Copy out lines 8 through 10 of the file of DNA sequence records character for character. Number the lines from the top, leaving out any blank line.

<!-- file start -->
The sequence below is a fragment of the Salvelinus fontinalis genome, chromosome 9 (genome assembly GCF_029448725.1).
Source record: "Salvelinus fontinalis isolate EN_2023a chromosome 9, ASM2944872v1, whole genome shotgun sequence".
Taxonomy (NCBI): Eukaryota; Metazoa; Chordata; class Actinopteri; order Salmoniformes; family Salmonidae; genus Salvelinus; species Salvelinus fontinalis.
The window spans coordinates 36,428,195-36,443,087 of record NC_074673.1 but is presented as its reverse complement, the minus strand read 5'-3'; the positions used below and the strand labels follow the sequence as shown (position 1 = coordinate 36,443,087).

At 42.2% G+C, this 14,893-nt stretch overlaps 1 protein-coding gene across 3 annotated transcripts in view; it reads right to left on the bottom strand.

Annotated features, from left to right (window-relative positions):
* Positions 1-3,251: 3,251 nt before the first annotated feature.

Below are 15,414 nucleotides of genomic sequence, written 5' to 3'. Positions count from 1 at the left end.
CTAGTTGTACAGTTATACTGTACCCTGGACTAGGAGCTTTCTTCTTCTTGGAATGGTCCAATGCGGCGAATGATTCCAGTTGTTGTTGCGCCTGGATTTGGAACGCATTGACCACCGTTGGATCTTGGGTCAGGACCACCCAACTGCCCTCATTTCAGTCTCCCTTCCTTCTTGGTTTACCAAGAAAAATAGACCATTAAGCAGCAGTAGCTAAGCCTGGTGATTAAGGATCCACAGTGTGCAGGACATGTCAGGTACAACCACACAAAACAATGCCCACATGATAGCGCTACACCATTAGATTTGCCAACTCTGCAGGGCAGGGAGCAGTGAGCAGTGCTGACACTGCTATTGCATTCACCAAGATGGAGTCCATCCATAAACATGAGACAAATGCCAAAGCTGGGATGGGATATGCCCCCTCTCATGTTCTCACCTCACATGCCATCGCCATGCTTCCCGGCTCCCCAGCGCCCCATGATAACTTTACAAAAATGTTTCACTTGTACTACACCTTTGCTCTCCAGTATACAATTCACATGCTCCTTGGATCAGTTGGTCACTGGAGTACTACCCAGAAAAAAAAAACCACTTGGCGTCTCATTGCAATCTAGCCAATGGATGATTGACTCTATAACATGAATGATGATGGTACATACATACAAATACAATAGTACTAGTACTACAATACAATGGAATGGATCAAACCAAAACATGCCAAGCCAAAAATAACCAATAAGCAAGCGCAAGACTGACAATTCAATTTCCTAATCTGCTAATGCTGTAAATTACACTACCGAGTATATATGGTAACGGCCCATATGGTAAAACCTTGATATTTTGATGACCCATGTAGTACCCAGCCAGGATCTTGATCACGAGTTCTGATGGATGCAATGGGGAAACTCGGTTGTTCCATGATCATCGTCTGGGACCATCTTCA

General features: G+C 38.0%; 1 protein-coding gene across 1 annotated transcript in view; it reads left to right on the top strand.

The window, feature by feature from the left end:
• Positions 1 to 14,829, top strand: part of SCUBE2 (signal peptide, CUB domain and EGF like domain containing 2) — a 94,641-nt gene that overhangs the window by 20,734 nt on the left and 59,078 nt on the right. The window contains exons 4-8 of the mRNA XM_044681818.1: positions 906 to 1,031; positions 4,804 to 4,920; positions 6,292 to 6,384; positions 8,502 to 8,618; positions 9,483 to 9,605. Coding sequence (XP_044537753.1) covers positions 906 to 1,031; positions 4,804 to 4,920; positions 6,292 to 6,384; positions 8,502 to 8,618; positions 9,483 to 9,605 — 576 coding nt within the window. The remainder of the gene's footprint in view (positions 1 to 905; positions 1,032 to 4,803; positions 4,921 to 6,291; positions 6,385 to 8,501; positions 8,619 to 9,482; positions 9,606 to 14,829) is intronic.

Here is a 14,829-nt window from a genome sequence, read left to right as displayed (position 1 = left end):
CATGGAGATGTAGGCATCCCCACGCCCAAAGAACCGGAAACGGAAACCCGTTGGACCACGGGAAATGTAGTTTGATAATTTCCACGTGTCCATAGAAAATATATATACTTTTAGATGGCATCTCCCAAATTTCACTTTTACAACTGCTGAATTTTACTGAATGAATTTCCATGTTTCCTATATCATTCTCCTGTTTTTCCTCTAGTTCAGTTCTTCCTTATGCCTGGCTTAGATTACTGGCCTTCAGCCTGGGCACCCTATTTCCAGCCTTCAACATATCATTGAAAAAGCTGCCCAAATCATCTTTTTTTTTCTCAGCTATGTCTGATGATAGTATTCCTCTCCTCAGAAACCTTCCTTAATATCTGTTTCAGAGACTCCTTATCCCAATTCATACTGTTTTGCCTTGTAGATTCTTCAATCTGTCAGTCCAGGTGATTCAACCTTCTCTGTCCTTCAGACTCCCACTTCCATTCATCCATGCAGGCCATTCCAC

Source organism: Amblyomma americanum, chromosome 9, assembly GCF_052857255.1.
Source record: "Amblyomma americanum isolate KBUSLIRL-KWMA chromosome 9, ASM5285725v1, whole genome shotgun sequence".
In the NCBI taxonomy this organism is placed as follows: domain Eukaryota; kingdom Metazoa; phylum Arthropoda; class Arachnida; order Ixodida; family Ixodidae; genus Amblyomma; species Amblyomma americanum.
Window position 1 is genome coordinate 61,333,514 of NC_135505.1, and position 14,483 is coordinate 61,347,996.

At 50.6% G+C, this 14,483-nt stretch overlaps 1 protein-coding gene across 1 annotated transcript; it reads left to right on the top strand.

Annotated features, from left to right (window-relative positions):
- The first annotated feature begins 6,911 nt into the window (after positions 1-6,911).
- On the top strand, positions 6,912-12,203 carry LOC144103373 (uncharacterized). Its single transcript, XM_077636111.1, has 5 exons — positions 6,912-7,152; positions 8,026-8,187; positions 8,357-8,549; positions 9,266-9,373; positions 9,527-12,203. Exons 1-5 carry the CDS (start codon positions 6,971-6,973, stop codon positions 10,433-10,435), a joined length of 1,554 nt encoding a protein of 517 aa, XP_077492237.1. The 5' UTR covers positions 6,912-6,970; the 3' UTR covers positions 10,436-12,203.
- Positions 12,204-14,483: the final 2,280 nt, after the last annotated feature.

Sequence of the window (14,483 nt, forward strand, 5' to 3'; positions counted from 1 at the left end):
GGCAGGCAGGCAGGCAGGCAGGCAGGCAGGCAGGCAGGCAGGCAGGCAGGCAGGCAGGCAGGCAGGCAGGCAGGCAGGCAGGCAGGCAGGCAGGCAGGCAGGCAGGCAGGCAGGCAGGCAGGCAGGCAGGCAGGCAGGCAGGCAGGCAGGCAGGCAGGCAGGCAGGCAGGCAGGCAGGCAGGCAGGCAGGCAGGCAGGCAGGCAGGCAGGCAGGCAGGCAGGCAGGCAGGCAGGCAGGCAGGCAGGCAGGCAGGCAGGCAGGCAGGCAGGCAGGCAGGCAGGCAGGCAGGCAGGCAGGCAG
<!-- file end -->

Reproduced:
Below are 15,414 nucleotides of genomic sequence, written 5' to 3'. Positions count from 1 at the left end.
CTAGTTGTACAGTTATACTGTACCCTGGACTAGGAGCTTTCTTCTTCTTGGAATGGTCCAATGCGGCGAATGATTCCAGTTGTTGTTGCGCCTGGATTTGGAACGCATTGACCACCGTTGGATCTTGGGTCAGGACCACCCAACTGCCCTCATTTCAGTCTCCCTTCCTTCTTGGTTTACCAAGAAAAATAGACCATTAAGCAGCAGTAGCTAAGCCTGGTGATTAAGGATCCACAGTGTGCAGGACATGTCAGGTACAACCACACAAAACAATGCCCACATGATAGCGCTACACCATTAGATTTGCCAACTCTGCAGGGCAGGGAGCAGTGAGCAGTGCTGACACTGCTATTGCATTCACCAAGATGGAGTCCATCCATAAACATGAGACAAATGCCAAAGCTGGGATGGGATATGCCCCCTCTCATGTTCTCACCTCACATGCCATCGCCATGCTTCCCGGCTCCCCAGCGCCCCATGATAACTTTACAAAAATGTTTCACTTGTACTACACCTTTGCTCTCCAGTATACAATTCACATGCTCCTTGGATCAGTTGGTCACTGGAGTACTACCCAGAAAAAAAAAACCACTTGGCGTCTCATTGCAATCTAGCCAATGGATGATTGACTCTATAACATGAATGATGATGGTACATACATACAAATACAATAGTACTAGTACTACAATACAATGGAATGGATCAAACCAAAACATGCCAAGCCAAAAATAACCAATAAGCAAGCGCAAGACTGACAATTCAATTTCCTAATCTGCTAATGCTGTAAATTACACTACCGAGTATATATGGTAACGGCCCATATGGTAAAACCTTGATATTTTGATGACCCATGTAGTACCCAGCCAGGATCTTGATCACGAGTTCTGATGGATGCAATGGGGAAACTCGGTTGTTCCATGATCATCGTCTGGGACCATCTTCA

General features: G+C 38.0%; 1 protein-coding gene across 1 annotated transcript in view; it reads left to right on the top strand.